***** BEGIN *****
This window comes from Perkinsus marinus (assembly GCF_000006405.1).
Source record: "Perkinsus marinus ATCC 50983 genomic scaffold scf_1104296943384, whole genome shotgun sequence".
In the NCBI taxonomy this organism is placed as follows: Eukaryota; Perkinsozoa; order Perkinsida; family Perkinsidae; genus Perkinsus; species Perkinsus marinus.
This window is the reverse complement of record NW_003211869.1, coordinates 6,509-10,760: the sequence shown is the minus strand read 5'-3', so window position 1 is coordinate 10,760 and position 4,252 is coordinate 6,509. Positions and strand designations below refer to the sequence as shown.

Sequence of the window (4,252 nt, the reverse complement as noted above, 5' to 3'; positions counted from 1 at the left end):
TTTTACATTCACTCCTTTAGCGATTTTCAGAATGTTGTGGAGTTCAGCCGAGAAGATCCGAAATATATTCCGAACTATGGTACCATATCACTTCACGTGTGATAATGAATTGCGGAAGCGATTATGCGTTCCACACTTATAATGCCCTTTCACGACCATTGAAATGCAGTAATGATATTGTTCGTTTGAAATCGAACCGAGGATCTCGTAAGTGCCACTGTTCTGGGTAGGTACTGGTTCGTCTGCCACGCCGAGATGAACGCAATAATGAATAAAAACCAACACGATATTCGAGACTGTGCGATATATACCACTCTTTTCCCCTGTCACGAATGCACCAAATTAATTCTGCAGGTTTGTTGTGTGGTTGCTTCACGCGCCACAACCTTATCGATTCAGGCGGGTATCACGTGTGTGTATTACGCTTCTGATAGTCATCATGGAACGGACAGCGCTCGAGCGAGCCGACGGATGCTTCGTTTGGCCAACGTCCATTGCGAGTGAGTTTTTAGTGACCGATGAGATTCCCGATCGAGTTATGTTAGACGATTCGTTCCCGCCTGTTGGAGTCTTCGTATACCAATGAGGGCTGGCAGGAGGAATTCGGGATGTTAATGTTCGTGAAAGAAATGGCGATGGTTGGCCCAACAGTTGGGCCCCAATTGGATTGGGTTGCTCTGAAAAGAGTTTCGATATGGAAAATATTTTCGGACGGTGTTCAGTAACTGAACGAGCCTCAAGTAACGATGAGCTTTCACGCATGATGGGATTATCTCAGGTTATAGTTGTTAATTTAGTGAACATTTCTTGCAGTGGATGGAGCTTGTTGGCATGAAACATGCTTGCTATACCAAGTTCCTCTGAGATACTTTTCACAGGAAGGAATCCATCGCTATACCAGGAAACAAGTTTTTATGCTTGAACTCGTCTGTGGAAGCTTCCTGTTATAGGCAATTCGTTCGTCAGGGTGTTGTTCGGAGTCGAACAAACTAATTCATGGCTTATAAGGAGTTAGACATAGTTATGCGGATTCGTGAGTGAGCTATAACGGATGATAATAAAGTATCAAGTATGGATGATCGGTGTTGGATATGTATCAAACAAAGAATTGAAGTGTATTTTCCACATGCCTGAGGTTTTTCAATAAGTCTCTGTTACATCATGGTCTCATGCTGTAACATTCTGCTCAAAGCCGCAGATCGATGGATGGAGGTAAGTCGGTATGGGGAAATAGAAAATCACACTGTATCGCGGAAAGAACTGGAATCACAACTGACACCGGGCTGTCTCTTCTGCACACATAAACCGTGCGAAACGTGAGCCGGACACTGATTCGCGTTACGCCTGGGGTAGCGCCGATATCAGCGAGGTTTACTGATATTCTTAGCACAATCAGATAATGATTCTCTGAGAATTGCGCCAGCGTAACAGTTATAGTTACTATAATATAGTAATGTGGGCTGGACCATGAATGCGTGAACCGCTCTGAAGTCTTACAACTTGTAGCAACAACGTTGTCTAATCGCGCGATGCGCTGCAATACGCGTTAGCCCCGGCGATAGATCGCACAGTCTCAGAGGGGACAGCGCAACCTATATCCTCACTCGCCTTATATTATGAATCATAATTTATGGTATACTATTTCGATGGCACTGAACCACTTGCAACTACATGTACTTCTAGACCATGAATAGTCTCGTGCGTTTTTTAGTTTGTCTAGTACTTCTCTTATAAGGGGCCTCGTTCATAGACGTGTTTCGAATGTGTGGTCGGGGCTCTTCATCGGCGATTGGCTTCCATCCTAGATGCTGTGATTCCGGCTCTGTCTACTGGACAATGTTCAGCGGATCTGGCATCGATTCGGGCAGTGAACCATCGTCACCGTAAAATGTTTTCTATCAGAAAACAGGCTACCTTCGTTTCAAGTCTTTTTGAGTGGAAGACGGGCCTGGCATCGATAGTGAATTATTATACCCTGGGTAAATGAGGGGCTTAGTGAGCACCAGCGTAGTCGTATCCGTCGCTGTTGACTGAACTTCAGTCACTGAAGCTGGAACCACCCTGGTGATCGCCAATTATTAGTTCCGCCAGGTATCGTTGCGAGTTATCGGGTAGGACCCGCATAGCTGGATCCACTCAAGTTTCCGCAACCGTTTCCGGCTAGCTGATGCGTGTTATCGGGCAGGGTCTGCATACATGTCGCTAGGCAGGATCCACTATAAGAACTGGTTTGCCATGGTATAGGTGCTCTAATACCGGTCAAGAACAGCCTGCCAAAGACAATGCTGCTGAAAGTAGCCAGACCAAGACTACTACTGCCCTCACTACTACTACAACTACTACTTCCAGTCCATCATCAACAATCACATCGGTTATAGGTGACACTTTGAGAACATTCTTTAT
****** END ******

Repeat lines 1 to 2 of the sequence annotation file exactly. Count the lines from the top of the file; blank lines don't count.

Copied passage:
This window comes from Perkinsus marinus (assembly GCF_000006405.1).
Source record: "Perkinsus marinus ATCC 50983 genomic scaffold scf_1104296943384, whole genome shotgun sequence".